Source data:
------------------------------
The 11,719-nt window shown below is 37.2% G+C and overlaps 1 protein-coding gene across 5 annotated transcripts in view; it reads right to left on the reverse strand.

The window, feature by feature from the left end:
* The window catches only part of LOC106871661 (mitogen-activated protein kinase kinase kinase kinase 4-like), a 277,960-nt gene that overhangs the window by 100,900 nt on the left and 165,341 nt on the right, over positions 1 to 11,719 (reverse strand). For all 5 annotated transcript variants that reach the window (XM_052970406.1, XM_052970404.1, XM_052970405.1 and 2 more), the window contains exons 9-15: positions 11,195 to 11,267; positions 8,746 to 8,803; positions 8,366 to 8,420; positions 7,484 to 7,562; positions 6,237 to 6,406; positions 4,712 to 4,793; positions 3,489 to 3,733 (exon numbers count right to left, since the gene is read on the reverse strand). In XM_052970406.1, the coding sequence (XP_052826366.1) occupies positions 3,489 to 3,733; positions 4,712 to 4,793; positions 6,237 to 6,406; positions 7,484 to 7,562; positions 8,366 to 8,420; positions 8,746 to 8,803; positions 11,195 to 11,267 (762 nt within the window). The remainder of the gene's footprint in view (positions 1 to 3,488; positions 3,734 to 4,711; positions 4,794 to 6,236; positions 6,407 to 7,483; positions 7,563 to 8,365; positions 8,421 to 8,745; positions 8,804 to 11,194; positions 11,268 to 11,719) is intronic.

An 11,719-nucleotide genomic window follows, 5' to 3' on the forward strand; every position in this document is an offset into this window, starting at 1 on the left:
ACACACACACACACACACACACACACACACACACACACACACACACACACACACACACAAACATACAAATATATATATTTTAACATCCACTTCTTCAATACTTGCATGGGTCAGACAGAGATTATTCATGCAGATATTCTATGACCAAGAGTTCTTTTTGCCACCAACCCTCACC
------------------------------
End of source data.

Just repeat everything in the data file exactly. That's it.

The 11,719-nt window shown below is 37.2% G+C and overlaps 1 protein-coding gene across 5 annotated transcripts in view; it reads right to left on the reverse strand.

The window, feature by feature from the left end:
* The window catches only part of LOC106871661 (mitogen-activated protein kinase kinase kinase kinase 4-like), a 277,960-nt gene that overhangs the window by 100,900 nt on the left and 165,341 nt on the right, over positions 1 to 11,719 (reverse strand). For all 5 annotated transcript variants that reach the window (XM_052970406.1, XM_052970404.1, XM_052970405.1 and 2 more), the window contains exons 9-15: positions 11,195 to 11,267; positions 8,746 to 8,803; positions 8,366 to 8,420; positions 7,484 to 7,562; positions 6,237 to 6,406; positions 4,712 to 4,793; positions 3,489 to 3,733 (exon numbers count right to left, since the gene is read on the reverse strand). In XM_052970406.1, the coding sequence (XP_052826366.1) occupies positions 3,489 to 3,733; positions 4,712 to 4,793; positions 6,237 to 6,406; positions 7,484 to 7,562; positions 8,366 to 8,420; positions 8,746 to 8,803; positions 11,195 to 11,267 (762 nt within the window). The remainder of the gene's footprint in view (positions 1 to 3,488; positions 3,734 to 4,711; positions 4,794 to 6,236; positions 6,407 to 7,483; positions 7,563 to 8,365; positions 8,421 to 8,745; positions 8,804 to 11,194; positions 11,268 to 11,719) is intronic.

An 11,719-nucleotide genomic window follows, 5' to 3' on the forward strand; every position in this document is an offset into this window, starting at 1 on the left:
ACACACACACACACACACACACACACACACACACACACACACACACACACACACACACAAACATACAAATATATATATTTTAACATCCACTTCTTCAATACTTGCATGGGTCAGACAGAGATTATTCATGCAGATATTCTATGACCAAGAGTTCTTTTTGCCACCAACCCTCACC